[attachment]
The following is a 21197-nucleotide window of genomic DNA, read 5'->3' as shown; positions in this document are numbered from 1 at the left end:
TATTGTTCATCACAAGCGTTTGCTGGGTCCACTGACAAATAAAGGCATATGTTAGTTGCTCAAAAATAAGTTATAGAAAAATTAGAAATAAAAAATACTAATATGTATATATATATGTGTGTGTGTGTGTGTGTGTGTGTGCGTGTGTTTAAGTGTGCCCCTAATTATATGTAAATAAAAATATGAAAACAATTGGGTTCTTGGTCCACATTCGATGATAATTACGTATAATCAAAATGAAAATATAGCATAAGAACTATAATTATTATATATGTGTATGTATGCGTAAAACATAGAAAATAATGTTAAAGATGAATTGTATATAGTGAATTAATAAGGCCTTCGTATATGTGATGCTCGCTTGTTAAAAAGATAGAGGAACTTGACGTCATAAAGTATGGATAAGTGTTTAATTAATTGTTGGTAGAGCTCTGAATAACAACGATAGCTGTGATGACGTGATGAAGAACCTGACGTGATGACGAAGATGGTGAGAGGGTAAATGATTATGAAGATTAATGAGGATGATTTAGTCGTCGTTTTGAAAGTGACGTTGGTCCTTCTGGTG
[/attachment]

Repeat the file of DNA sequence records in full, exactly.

The following is a 21197-nucleotide window of genomic DNA, read 5'->3' as shown; positions in this document are numbered from 1 at the left end:
TATTGTTCATCACAAGCGTTTGCTGGGTCCACTGACAAATAAAGGCATATGTTAGTTGCTCAAAAATAAGTTATAGAAAAATTAGAAATAAAAAATACTAATATGTATATATATATGTGTGTGTGTGTGTGTGTGTGTGTGCGTGTGTTTAAGTGTGCCCCTAATTATATGTAAATAAAAATATGAAAACAATTGGGTTCTTGGTCCACATTCGATGATAATTACGTATAATCAAAATGAAAATATAGCATAAGAACTATAATTATTATATATGTGTATGTATGCGTAAAACATAGAAAATAATGTTAAAGATGAATTGTATATAGTGAATTAATAAGGCCTTCGTATATGTGATGCTCGCTTGTTAAAAAGATAGAGGAACTTGACGTCATAAAGTATGGATAAGTGTTTAATTAATTGTTGGTAGAGCTCTGAATAACAACGATAGCTGTGATGACGTGATGAAGAACCTGACGTGATGACGAAGATGGTGAGAGGGTAAATGATTATGAAGATTAATGAGGATGATTTAGTCGTCGTTTTGAAAGTGACGTTGGTCCTTCTGGTG